Advice for starting your own online shop
Interested in starting your own online shop? It’s both easier and more time consuming than you expect. But if you build it, people won’t just find it by magic and start ordering tons of stuff. I’ve learned from personal experience. A few years ago, as an antidote to corporate misery, a friend and I started an online t-shirt shop called Six Eighty & Co. I create apparel and accessories like my Life is a Shipwreck sweatshirt and Irrational Frivolity tote bag. It’s a fun side project, and I’ve toyed with the idea of turning it into a bigger business. More on that later. For now, here’s my advice on starting your own online shop.
I have not failed. I’ve just found 10,000 ways that won’t work. ~Thomas Edison.
When I was in design school, I had an instructor who had been an ad exec. He came to class each day in a suit, and was a stickler for details. Years later, I can thank him for making me draft my name perfectly or lose a letter grade. There was a rivalry between our major (commercial graphics design) and the fine arts program (visual communications.) The vis-comm kids thought they were going to be art directors. This professor told us that was ridiculous. We should expect to start at the bottom and work our way up. And it was good advice. So I’m telling you now, success takes work and your shop won’t make a million bucks overnight. But it’s fun, and if you pay attention to the details, you can create a successful shop with relatively little money up front.
So where do you start? I suggest Etsy. It’s free to setup your shop, then 20 cents per listing. You add a credit card to your account, and then Etsy handles payments for your listings. Once an item has shipped, Etsy deposits the proceeds into your account. If you are personally packaging and shipping your items, Etsy offers discount shipping rates and you can print labels directly from your account. It has an excellent API that lets you connect directly to companies that will print and drop ship for you (more on that below.) Etsy also offers stats on your listings so you can see which ones are popular, and which ones are not. But once your store is setup and you’ve posted your listings, you’re not done. People may stumble across your shop, but if you want to make sales, you have to advertise.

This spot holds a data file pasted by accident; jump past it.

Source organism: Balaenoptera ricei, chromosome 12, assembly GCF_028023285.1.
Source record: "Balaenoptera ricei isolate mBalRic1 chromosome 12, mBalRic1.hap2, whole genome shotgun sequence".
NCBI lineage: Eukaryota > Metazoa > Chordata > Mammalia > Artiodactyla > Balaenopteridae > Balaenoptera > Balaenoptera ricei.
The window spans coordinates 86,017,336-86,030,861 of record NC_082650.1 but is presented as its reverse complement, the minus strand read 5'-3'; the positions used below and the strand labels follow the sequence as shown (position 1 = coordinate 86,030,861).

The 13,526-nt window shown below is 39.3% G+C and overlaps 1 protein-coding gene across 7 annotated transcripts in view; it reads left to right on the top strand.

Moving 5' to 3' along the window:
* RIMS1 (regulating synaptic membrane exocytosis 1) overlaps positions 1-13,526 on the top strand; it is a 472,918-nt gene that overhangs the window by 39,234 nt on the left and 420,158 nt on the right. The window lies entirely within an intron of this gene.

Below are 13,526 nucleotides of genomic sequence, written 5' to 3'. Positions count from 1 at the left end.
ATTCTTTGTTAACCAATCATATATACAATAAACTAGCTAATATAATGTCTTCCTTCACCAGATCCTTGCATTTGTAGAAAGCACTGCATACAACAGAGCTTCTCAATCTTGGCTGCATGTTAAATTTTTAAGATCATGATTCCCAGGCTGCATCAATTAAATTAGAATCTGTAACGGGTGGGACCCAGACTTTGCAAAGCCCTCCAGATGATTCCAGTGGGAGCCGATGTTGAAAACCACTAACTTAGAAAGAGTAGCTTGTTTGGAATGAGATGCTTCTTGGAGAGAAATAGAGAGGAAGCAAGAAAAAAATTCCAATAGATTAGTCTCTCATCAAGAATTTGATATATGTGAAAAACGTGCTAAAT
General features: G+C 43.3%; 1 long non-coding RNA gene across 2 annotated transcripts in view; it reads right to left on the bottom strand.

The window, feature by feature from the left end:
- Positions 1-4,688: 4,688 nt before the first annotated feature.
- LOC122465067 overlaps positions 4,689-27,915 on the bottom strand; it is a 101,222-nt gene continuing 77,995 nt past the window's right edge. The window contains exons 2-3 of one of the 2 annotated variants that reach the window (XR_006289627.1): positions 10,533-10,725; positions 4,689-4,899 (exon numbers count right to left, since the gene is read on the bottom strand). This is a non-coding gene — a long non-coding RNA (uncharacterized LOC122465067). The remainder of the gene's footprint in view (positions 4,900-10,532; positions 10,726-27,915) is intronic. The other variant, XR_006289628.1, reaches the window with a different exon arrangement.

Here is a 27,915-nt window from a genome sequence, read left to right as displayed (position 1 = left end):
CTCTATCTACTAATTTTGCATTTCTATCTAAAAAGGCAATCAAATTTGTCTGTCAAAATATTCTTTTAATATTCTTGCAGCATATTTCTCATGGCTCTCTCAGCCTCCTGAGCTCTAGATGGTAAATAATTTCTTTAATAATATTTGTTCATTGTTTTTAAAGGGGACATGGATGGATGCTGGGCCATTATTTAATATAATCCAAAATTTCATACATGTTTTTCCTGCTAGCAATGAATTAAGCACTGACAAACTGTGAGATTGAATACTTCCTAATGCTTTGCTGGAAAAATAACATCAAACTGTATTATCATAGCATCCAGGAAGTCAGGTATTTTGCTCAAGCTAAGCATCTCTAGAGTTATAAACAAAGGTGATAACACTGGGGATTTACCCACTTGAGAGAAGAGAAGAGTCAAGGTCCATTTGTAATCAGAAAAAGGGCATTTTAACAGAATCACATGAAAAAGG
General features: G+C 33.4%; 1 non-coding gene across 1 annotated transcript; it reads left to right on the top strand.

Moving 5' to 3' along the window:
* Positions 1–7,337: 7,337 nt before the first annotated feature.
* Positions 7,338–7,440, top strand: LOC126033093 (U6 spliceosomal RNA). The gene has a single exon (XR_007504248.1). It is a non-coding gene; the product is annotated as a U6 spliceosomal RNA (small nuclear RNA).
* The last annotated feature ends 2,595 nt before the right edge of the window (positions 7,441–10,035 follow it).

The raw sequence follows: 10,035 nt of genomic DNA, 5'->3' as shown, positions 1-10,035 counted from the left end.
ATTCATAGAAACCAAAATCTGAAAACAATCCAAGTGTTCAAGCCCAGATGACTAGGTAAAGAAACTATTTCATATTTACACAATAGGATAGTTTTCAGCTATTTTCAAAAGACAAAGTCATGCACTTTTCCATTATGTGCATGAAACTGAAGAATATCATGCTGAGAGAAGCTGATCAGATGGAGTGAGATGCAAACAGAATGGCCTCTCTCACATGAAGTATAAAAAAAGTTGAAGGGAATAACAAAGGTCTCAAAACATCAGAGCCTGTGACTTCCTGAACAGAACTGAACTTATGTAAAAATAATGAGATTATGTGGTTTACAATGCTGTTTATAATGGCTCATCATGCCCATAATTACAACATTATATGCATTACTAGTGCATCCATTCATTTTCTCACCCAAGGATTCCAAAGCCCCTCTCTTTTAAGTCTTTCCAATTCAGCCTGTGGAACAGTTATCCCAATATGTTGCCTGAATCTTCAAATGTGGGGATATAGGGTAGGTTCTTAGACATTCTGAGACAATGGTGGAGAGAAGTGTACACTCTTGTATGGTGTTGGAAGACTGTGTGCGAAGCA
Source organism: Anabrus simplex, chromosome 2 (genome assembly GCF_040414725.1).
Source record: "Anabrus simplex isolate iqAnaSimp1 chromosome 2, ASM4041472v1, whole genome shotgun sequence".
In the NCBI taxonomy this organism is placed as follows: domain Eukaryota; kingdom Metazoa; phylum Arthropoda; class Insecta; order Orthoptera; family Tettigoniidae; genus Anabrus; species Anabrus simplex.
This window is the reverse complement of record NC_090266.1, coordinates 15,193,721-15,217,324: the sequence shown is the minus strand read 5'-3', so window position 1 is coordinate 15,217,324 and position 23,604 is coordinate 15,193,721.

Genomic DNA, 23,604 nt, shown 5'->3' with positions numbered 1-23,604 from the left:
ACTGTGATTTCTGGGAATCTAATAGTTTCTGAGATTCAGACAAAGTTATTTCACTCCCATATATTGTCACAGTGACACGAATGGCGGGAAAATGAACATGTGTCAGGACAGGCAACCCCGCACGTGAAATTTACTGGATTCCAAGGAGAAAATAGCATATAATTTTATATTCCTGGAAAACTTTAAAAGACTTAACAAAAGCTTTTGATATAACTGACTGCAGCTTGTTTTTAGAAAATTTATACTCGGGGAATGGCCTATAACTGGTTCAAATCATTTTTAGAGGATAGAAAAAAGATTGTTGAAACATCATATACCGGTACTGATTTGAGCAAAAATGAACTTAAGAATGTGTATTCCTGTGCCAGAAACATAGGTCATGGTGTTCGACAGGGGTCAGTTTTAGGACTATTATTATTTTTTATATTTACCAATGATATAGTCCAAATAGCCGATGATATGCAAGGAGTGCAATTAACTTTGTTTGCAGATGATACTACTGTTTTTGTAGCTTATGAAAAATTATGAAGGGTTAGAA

When I first started the shop, I thought I could create a following and drive traffic through social media. I started with Instagram and Facebook and pretty quickly realized that I didn’t have the time or the patience to post on a daily basis. But I was lucky to have a teenage niece who not only loved to have her picture taken, but also loved to post on Instagram. She had a lot of great ideas. Some worked for us and some did not. For example, she edited every photo so that they had a unified color palette. That gave the feed a really nice flow, but it was time consuming and when she graduated and went to college, I didn’t bother to keep doing it. She also posted video to our stories and gave them categories. That was also great, but not something I had the time to do myself. I still maintain a similar palette and feeling for the photos in our feed, but I don’t do a lot of editing after the fact. Instead I choose the most vibrant photos and maintain a similar feeling when I’m shooting so not much editing is required. I haven’t been very good about posting to social media in the past year. In 2022, I’m getting organized and I’ll use an app to plan and schedule my posts in advance. Look for info on social media scheduling tools in a later post.